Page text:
Buckeye View Of Jewish Vote
11/05/2012 - 01:16
Douglas Bloomfield

If Ohio is any indicator, the multi-million-dollar campaign by the Republican Jewish Coalition, Sheldon Adelson and the GOP to convince the Buckeye state's Jews to vote for Mitt Romney for president and Josh Mandel for Senate is headed for failure.  Big Time.

Their message that Barack Obama, Sen. Sherrod Brown and the Democrats can't be trusted on Israel or other issues important to the Jewish community is a flop.

The final pre-election poll published Sunday by the Columbus Dispatch, one of the most conservative newspapers in the critical battleground state, had to be a shock.  Only 17 percent of Jews surveyed said they planned to vote for Romney and just 14 percent said they would vote for Mandel.

This is especially surprising since Mandel is Jewish and has been particularly aggressive in making sure everyone knows that as he courted Jewish voters and contributors, not only in Ohio but nationwide. The 35-year-old state treasurer has emphasized his commitment to Israel, his involvement with the American Israel Public Affairs Committee (AIPAC), the fact he was married in Jerusalem and that his grandfather was a Holocaust survivor.

It came as no surprise that the Dispatch endorsed Romney for president; it has been many years since the paper has endorsed a Democrat for the top job, if ever.  I worked part time on the Dispatch copy desk when I was in grad school in 1963 and personally saw the publisher order editors to make sure the paper's support for Barry Goldwater be reflected in the news coverage as well as on the editorial pages.

The big shock for Dispatch readers last week was its endorsement of liberal Democrat Sen. Sherrod Brown for reelection over Mandel, a Tea Party favorite. 

Dispatch senior editor Joe Hallett wrote Sunday:

"Ohio’s 10 largest newspapers, including two with staunchly Republican editorial viewpoints, have endorsed the re-election of Democratic Sen. Sherrod Brown. Many of the endorsement editorials have criticized Josh Mandel, the Republican nominee and state treasurer for 21 months, for running a dishonest and negative campaign and for demonstrating that he is not ready to represent Ohio in the Senate."   

I was in Columbus the past several days visiting friends and relatives, Republicans and Democrats, and they told me the last Democratic Senate candidate anyone could recall the Dispatch endorsing was John Glenn in 1974, and that was only for his first term; subsequently they backed his Republican opponents.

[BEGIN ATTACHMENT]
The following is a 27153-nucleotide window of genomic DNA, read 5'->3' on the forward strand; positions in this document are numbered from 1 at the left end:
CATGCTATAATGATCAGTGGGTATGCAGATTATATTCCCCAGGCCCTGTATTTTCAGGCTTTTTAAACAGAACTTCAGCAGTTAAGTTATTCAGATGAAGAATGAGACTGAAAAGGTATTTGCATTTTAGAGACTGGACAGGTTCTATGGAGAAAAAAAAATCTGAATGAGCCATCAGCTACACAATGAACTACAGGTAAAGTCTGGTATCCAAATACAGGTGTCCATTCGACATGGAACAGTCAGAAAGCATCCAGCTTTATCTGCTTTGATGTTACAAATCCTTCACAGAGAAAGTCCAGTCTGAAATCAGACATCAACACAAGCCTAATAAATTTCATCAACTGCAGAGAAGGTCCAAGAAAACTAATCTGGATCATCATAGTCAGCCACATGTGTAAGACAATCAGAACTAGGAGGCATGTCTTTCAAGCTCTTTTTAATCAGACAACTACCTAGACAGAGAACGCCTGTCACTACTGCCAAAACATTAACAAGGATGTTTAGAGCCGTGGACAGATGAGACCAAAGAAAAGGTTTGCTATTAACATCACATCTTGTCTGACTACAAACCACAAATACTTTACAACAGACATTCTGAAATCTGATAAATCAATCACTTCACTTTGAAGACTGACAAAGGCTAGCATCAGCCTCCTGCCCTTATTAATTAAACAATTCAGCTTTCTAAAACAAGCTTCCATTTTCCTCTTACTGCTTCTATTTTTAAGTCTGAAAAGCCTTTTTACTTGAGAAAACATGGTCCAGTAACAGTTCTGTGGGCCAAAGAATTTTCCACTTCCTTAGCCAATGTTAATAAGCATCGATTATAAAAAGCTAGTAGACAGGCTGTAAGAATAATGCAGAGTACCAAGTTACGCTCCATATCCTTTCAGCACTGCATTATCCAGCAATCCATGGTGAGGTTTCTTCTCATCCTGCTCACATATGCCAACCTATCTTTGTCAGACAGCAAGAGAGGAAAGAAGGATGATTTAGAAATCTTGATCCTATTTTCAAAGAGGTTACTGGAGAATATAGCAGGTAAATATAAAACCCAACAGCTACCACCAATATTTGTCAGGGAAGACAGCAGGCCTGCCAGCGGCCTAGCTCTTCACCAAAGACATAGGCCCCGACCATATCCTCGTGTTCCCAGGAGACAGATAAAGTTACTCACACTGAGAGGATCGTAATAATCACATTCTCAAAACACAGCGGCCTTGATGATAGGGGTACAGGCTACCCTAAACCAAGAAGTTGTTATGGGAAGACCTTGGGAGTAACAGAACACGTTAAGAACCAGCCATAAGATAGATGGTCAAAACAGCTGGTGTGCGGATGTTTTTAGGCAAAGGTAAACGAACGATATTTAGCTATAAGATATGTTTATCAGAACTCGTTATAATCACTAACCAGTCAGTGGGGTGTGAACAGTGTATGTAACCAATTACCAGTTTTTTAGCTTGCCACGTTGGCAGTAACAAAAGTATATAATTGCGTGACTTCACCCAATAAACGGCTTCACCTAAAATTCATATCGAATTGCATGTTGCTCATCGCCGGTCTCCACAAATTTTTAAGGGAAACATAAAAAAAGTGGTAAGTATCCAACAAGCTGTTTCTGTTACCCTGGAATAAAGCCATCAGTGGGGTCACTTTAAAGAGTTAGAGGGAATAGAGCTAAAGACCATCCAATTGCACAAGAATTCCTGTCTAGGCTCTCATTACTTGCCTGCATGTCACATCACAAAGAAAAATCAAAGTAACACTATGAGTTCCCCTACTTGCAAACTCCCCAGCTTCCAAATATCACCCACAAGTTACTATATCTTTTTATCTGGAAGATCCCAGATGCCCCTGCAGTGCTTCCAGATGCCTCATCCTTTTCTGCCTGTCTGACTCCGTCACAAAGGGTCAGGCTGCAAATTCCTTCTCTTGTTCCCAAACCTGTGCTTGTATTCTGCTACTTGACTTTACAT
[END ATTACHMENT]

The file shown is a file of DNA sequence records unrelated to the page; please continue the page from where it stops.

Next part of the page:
Overall, the Dispatch poll shows Obama leading Romney 50-48 among all Ohio voters and Brown well ahead of Mandel 51-45. 

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Your conclusion and the poll you cite seems to be inconsistent with the article published in the Jewish Week's article "In Battleground Ohio County" by Stewart Ain. It spoke of many individuals voting for Governor Romney and a number that are undecided and unhappy with President Obama's record. I would add my own concern about our President who found the time to visit Egypt and Saudi Arabia to placate Arabs but didn't find the time in a four year term to visit Israel. Actions speak louder than words. And I have met with Governor Romney and find his staunch support of Israel refreshing and reassuring. I don't believe he would turn his back on Israel's Prime Minister. Jews should seriously consider the Governor given his record as a businessman, successful Governor and friend of Israel.

People who think President Obama has a negative attitude toward Israel should consider the following:

Obama has taken many positive actions for Israel including: rejecting the Goldstone report that criticized Israeli actions in the war in Gaza; asking Congress to approve a $205 million package to help Israel build a new anti-missile defense system; successfully advocating for Israel’s admission into the Organization for Economic Cooperation and Development; giving a speech in the heart of the Arab world, in which he told his listeners that they need to recognize the legitimacy of a Jewish state; stating to the UN General Assembly clearly and unequivocally that “Israel is a sovereign state and the historic homeland of the Jewish people” and “It should be clear to all that efforts to chip away at Israel’s legitimacy will only be met by the unshakeable opposition of the US.”

Israeli leaders, including Prime Minister Benjamin Netanyahu, have stated many times that the U.S. has been extremely cooperative in meeting Israel’s security needs.

Another example of Obama’s strong support for Israel is his very positive response to a frantic, middle-of-the-night call from Israeli Prime Minister Netanyahu that helped free six Israelis who were trapped in the Israeli embassy in Cairo that was under attack by militant Egyptians. After they were freed, Netanyahu said: "I would like to express my gratitude to the President of the United States, Barack Obama. I asked for his help. This was a decisive and fateful moment. He said, “I will do everything I can.” And so he did. He used every considerable means and influence of the United States to help us. We owe him a special measure of gratitude. This attests to the strong alliance between Israel and the United States."

On September 22, 2011, Prime Minister Netanyahu heaped additional praise on President Obama for his talk at the United Nations, in which Obama expressed opposition to U.N. recognition of a Palestinian state, and indicated that he would veto a resolution supporting that recognition in the U.N. Security Council. Netanyahu indicated that Obama deserved a “badge of honor” for that talk.

A fascinating piece of news, and one which we were unlikely to read anywhere else. Thanks!